Motivation for the research described below contains several of those elements, three of which can be identified as the basis of the program. The first is a concern with what are termed 'higher order' cognitive skills. Hedberg (1993) notes how a new emphasis on the need to promote higher order thinking skills has been increasingly apparent in curriculum debates; Jonassen and Wang (1993), reporting on experiments with college students, observe that the latter were 'not accustomed to higher order learning outcomes from instruction'. However, the competencies agenda has also seen a tendency for academic opinion in higher education to assume that, whatever higher order cognitive activity may be, there is a strong likelihood that more of it occurs in higher education learning than elsewhere.
The second element is that of claims and assumptions, which have grown steadily in number, that interactive multimedia is particularly apt for stimulating the incidence of such higher order cognitive activity in learning (Dede, Fontana and White, 1993; Cognition and Technology Group at Vanderbilt, 1990). We have some reservations about the validity of this construct in the research we are conducting, but we acknowledge the pragmatic value of referring to it in relation to current concerns.
Adding to the above reservation that such utopian 'aptness' may not be readily realisable, we had as our third motivation to link such concerns with observations of the cognitive skills which are manifested when hypermedia is used in the humanities, where its propensity for promoting learning in richly linked and non-rule based domains has received a good deal of attention (Spoehr and Shapiro, 1991; Jonassen, Ambruso & Olesen, 1992).
These concerns are reflected in the key issues for multimedia research discussed by Ferretti (1991): 'What kinds of knowledge and skills are best taught with multimedia ... and how does such knowledge/skills affect performance in multimedia environments?', 'What are the characteristics of multimedia that contribute important academic and motivational outcomes?', and 'What skills acquired by students while using multimedia will generalise to other settings?'
We also revisited Bloom's (1956) taxonomy of educational objectives which, for all its comprehensiveness, is not couched in terms which can be used for en route analysis of user interactions with computer programs. As discussed below, it was decided on completion of the first set of user observations to attempt to code video recordings and transcripts using categorisations by Cradler (1985), Gubbins (1985) and Rowland (1992).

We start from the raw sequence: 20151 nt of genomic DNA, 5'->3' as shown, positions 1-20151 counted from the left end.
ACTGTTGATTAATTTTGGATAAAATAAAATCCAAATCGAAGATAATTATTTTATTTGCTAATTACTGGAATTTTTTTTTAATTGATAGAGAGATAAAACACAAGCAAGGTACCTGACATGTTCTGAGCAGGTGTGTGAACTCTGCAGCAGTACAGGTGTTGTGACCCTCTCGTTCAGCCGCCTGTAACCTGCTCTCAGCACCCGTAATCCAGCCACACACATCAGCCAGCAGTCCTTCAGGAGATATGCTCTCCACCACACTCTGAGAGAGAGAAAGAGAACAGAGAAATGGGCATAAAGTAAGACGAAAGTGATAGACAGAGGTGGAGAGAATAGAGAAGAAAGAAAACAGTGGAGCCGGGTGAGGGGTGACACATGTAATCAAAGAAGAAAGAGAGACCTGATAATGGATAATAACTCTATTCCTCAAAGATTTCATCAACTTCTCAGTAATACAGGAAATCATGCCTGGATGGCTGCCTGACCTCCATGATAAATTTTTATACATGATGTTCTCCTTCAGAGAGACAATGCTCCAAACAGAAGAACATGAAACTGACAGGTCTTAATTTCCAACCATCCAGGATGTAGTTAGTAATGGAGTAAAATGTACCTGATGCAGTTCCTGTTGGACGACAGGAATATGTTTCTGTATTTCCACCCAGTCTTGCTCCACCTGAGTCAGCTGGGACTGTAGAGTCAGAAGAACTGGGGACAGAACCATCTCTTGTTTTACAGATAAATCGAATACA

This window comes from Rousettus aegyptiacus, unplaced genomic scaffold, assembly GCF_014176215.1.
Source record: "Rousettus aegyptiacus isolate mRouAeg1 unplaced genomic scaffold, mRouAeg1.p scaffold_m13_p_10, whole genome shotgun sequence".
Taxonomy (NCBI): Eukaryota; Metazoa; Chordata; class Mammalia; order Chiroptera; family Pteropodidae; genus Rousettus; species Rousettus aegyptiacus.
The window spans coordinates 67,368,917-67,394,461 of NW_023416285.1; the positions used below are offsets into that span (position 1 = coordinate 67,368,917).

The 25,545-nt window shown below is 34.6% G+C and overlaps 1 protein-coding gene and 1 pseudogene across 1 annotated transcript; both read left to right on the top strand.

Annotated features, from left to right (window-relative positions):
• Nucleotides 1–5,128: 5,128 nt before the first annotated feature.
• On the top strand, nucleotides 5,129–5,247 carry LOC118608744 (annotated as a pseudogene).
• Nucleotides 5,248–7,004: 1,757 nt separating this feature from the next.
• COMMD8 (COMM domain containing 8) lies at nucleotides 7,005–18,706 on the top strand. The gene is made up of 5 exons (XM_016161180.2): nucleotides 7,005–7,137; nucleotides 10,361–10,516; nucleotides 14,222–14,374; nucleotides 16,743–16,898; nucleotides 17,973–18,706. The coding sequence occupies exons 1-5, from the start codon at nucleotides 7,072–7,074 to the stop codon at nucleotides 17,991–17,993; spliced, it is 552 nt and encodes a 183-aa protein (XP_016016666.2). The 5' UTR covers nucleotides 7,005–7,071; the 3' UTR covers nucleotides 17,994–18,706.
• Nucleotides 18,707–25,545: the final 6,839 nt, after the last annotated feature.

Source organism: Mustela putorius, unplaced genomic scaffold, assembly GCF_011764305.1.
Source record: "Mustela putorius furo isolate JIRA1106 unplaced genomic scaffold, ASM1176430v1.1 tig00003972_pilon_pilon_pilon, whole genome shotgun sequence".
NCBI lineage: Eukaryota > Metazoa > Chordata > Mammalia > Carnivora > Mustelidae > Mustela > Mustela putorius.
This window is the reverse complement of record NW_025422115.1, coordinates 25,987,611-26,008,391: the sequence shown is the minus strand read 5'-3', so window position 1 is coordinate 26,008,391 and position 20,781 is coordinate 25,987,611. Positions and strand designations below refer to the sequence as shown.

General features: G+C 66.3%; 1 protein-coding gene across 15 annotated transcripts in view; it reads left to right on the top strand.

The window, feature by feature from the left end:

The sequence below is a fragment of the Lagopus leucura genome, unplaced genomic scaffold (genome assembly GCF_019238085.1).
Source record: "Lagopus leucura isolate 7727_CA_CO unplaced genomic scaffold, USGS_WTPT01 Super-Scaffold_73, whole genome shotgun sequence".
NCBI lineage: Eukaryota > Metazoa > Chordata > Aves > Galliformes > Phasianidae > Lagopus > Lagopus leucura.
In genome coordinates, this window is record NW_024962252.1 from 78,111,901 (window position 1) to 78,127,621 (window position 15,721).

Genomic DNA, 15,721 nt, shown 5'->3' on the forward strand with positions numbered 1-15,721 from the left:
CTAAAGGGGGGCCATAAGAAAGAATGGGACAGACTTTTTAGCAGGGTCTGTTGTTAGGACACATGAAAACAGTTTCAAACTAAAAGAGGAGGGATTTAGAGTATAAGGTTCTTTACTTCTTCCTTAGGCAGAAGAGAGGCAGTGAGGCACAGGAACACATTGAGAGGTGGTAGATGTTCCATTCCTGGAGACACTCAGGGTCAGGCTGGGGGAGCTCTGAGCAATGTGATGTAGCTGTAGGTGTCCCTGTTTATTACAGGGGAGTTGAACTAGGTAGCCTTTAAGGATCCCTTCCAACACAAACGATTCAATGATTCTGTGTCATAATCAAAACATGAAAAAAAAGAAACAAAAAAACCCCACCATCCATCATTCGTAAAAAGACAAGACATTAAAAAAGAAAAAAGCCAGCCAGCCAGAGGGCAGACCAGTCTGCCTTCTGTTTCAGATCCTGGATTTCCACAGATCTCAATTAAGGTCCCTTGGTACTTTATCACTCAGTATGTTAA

No media effectThe first position is substantially that promoted by Clark (1983), who challenged researchers to demonstrate clearly the pedagogical contribution of technological media to learning. The second is discussed by The Cognition and Technology Group at Vanderbilt (1990), Hasselbring, Goin and Bransford (1991), Pea (1985, 1987) and Kommers, Jonassen and Mayes (1992).
Those which claim that learning (type, quantity, quality, etc.) is significantly technology independent and much more influenced by other factors
Unique media effect
Those which claim that the exploitation of interactive multimedia technology as an internalised cognitive tool, rather than as a neutral carrier of knowledge as facts, is likely to produce learning outcomes which differ qualitatively from those attainable under other conditions
The prime objectives of this project have led us to adopt a broadly phenomenological approach (see, for example, Goodrum and Knuth, 1991). The costs associated with the selected research strategy do not permit controlled comparisons to be made between learning environments. Moreover, a phenomenological approach is typically sceptical about assuming that the complexity of learning situations can be accounted for through appeal to a limited set of supposedly known variables in the manner of a scientific experiment (Guba and Lincoln, 1982).
Our initial familiarisation with the product determined one of the parameters of the design of the first set of observations: users' activities had to be task oriented during the observations. This was partly a practical issue of time. However, we also took account of reservations in the empirical research literature concerning unstructured hypermedia use, where behaviour may become 'entropic, goal-lost, impulsive, and distracted by the browseables offered by the system' (Hasselbring, Goin and Bransford, 1991).